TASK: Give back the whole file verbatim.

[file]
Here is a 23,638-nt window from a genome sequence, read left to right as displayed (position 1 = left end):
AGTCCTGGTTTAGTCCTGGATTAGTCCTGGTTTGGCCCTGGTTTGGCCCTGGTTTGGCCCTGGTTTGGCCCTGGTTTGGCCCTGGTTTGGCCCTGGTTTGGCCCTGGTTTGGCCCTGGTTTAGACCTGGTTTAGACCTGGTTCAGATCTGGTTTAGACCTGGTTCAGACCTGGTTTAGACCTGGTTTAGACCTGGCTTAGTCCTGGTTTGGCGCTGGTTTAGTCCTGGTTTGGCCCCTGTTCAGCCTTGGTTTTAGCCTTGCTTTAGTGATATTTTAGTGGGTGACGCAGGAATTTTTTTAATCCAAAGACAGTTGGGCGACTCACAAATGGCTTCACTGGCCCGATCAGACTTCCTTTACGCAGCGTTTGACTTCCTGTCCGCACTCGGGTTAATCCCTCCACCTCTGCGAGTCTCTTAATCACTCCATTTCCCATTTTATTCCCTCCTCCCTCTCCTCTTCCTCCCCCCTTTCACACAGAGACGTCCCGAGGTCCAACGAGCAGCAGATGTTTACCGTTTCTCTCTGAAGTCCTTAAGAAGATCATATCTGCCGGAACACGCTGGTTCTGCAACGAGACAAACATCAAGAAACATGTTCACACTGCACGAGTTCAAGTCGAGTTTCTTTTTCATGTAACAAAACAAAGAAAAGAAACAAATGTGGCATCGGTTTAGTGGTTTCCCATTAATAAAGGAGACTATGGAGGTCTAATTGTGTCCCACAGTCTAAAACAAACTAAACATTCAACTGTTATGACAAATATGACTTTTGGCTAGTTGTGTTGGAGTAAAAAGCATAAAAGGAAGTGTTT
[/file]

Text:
Here is a 23,638-nt window from a genome sequence, read left to right as displayed (position 1 = left end):
AGTCCTGGTTTAGTCCTGGATTAGTCCTGGTTTGGCCCTGGTTTGGCCCTGGTTTGGCCCTGGTTTGGCCCTGGTTTGGCCCTGGTTTGGCCCTGGTTTGGCCCTGGTTTGGCCCTGGTTTAGACCTGGTTTAGACCTGGTTCAGATCTGGTTTAGACCTGGTTCAGACCTGGTTTAGACCTGGTTTAGACCTGGCTTAGTCCTGGTTTGGCGCTGGTTTAGTCCTGGTTTGGCCCCTGTTCAGCCTTGGTTTTAGCCTTGCTTTAGTGATATTTTAGTGGGTGACGCAGGAATTTTTTTAATCCAAAGACAGTTGGGCGACTCACAAATGGCTTCACTGGCCCGATCAGACTTCCTTTACGCAGCGTTTGACTTCCTGTCCGCACTCGGGTTAATCCCTCCACCTCTGCGAGTCTCTTAATCACTCCATTTCCCATTTTATTCCCTCCTCCCTCTCCTCTTCCTCCCCCCTTTCACACAGAGACGTCCCGAGGTCCAACGAGCAGCAGATGTTTACCGTTTCTCTCTGAAGTCCTTAAGAAGATCATATCTGCCGGAACACGCTGGTTCTGCAACGAGACAAACATCAAGAAACATGTTCACACTGCACGAGTTCAAGTCGAGTTTCTTTTTCATGTAACAAAACAAAGAAAAGAAACAAATGTGGCATCGGTTTAGTGGTTTCCCATTAATAAAGGAGACTATGGAGGTCTAATTGTGTCCCACAGTCTAAAACAAACTAAACATTCAACTGTTATGACAAATATGACTTTTGGCTAGTTGTGTTGGAGTAAAAAGCATAAAAGGAAGTGTTT